3. Know what you’re buying. Read Nutrition Labels and Ingredient Lists to make sure you know just how much sodium is in each serving. Speaking of servings, pay attention to the amount of the serving size. You might be eating more than the serving size, meaning you’re consuming more calories, fat, and sodium.
  4. Add some physical activity whenever possible, 30 minutes a day is all it takes to reap the benefits. Can’t carve out a dedicated 30 minutes to exercise? Look for ways to add activity throughout your day. Take the stairs, walk whenever possible, and do some stretches or light exercise while watching TV. It’ll amaze you how it all adds up!
  5. Stay hydrated. Drink 8-10 glasses of water, eat hydrating foods like carrots, celery and cucumbers. Water keeps our bodies functioning properly and also helps keep hunger in check.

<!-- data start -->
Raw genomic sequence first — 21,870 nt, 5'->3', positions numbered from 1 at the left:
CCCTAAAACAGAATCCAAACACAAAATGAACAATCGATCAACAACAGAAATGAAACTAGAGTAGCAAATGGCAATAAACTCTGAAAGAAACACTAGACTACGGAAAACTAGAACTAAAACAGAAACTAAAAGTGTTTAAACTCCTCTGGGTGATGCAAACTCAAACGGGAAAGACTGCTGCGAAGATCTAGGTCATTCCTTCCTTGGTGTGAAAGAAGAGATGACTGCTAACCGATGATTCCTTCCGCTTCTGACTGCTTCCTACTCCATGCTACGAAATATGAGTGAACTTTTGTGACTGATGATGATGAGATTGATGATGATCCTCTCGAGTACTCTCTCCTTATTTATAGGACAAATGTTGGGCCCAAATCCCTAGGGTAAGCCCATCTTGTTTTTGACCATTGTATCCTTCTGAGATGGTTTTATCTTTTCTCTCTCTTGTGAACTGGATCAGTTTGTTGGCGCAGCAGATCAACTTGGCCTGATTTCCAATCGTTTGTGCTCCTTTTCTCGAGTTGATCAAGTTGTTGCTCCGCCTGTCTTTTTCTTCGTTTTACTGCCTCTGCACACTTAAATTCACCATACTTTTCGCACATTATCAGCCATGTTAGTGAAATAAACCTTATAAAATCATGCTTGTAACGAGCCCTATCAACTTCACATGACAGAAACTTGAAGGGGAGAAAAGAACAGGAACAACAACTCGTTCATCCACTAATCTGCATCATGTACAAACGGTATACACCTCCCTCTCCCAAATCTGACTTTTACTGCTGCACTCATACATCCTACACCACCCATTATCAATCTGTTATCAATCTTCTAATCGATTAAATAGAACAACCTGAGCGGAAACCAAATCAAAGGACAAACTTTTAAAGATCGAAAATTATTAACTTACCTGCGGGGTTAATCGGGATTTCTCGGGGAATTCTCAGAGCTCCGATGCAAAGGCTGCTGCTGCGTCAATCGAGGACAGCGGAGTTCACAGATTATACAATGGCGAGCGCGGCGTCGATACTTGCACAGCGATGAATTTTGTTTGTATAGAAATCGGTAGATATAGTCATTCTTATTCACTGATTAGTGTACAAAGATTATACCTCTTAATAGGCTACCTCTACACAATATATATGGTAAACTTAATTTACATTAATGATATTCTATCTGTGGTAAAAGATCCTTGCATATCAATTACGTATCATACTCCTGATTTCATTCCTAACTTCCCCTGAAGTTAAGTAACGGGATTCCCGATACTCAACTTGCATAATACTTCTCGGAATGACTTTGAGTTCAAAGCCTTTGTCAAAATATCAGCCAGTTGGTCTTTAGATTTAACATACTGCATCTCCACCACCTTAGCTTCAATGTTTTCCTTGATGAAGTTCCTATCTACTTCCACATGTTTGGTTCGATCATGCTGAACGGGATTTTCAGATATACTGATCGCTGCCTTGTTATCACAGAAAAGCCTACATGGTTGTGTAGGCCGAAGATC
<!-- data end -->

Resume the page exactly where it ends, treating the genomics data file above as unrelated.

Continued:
6. Cook more of your own meals. Studies show that most of our salt intake comes from restaurant and highly-processed foods. When we cook for ourselves, we’re in control of how much salt we add to our meals.

For more information on managing your blood pressure, check out our ONE September toolkit. We provide more tips, easy recipes, some research, information on different types of salt, as well as a shopping list you can use to plan your weekly shopping trips – and even a fun quiz to test your BP IQ!


*Always check with your doctor first before changing your diet or exercise routine.

September 10, 2014 | Oldways Table